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A Renter’s Market: First Steps to Recovery


Nearly nine months into the pandemic, many have begun to ask how and when markets will bounce back. The housing market is no exception, and may indeed be the pivotal market to watch. Rent being one of the most contentious aspects of COVID-19 related public discourse, more and more figures have begun to scrutinize the housing market’s proceedings. With slowdowns decreasing economic activity and the NYC moratoriums on evictions in place, landlord’s have been forced to adapt to a radically different environment than last year’s.

This is reflected in the market. According to the Elliman Report–which records shifts in housing market activity–we are very much in a renter’s market. In spite of the burdens imposed by COVID-19, rental activity is actually increasing, and the housing market is showing signs of recovery. The Elliman Report recorded an increase in Manhattan leases signed last month–a first since July. In fact, the increase in lease signings is not only 12% higher than last month’s, but 33% higher than that of last year. [1]

Some have explained the increase in signed leases as an indirect result of a pattern reverberating throughout other markets. [2] Commercial entities–in this case, landlords–are facing devastating drops in demand (here: increased vacancy rates). With revenue losses stacking up over months, they are forced to make concessions. In the housing market, landlords have lowered rents, offered better leasing deals such as inclusion of utilities, and even gone so far as to offer several months of free rent. They have done all of this in hopes of stimulating demand; and it appears to be working. This year’s third quarter spike may bring in less profit for landlords, but it will at least prevent them (and the market) from going under.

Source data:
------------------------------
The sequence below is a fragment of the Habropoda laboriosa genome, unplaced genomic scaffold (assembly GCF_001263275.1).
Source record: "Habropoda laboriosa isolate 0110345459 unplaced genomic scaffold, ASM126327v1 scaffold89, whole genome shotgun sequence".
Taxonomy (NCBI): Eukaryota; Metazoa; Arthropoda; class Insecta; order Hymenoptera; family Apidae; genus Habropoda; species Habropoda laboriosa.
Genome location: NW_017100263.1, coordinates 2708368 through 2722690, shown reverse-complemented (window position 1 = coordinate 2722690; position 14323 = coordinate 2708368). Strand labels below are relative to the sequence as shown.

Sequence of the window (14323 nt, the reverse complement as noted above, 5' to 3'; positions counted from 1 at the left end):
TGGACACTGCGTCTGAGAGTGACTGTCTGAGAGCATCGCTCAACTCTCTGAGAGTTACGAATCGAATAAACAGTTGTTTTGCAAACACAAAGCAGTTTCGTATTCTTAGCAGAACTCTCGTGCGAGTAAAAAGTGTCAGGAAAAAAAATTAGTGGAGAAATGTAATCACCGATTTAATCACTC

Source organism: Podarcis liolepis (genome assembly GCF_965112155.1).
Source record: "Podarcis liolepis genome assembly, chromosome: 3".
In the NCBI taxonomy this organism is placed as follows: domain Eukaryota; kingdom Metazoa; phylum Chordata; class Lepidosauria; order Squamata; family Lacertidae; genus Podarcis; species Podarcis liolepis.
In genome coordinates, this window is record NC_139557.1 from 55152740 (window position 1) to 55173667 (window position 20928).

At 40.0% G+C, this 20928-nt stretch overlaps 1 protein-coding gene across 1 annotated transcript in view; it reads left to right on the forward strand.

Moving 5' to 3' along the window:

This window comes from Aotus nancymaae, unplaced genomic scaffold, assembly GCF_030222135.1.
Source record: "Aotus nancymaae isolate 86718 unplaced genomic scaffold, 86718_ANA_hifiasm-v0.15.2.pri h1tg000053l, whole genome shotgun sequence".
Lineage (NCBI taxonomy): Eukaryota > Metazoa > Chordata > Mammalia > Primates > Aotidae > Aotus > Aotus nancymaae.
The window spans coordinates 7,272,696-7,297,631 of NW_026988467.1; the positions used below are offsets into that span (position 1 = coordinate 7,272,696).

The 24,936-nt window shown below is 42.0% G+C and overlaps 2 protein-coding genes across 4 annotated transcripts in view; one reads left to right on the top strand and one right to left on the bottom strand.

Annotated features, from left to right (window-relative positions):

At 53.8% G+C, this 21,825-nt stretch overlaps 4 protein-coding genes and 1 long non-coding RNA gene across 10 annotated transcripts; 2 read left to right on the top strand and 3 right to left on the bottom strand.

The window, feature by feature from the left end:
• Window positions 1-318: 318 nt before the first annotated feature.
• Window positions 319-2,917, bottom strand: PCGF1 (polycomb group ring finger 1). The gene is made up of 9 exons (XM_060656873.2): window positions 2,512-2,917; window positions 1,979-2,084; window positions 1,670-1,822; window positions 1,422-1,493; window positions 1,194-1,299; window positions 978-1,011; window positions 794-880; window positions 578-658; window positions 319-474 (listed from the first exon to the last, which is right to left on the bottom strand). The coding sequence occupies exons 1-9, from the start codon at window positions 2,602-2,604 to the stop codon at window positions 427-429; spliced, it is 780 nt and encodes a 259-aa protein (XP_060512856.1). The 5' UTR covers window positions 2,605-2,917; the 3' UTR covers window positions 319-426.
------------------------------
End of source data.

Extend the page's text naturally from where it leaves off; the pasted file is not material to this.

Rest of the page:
On the other hand, the housing market has not been as hospitable to sellers. While lessors have managed to spur economic activity, sellers have experienced the full brunt of the slowdown’s force. Sales have suffered a significant decline, nearing a dropoff of 50%. [1] The almost unprecedented drop in sales comes from the low end of the housing market, with dropoff concentrations in smaller apartments and co-ops. Moreover, Manhattan’s vacancy rate is at 6.14%, the highest it’s been in 14 years. In a similar vein, listing inventory is also at a 14 year high. Together, these facts might explain why 2020 saw the slowest market pace since 2009, even with the end of year spike. [1]

With the pandemic still underway, it is likely that these new patterns in the housing market will continue and may be exacerbated by a second wave or a reinstated lockdown. As such, it is likely that the market will continue to play out in favor of those looking to rent. As renters begin to recognize this en masse, we may see significant shifts in demand which could ultimately be the key to the housing market’s recovery.


[1] – Miller, Jonathan, “Q3-2020 Manhattan, NY Sales,” Elliman Report, Nov. 2020,, accessed 30 Nov. 2020.

[2] – Kolomatsky, Michael, “A Manhattan Rental Recovery?,” The New York Times, 19 Nov. 2020,, accessed 30 Nov. 2020.

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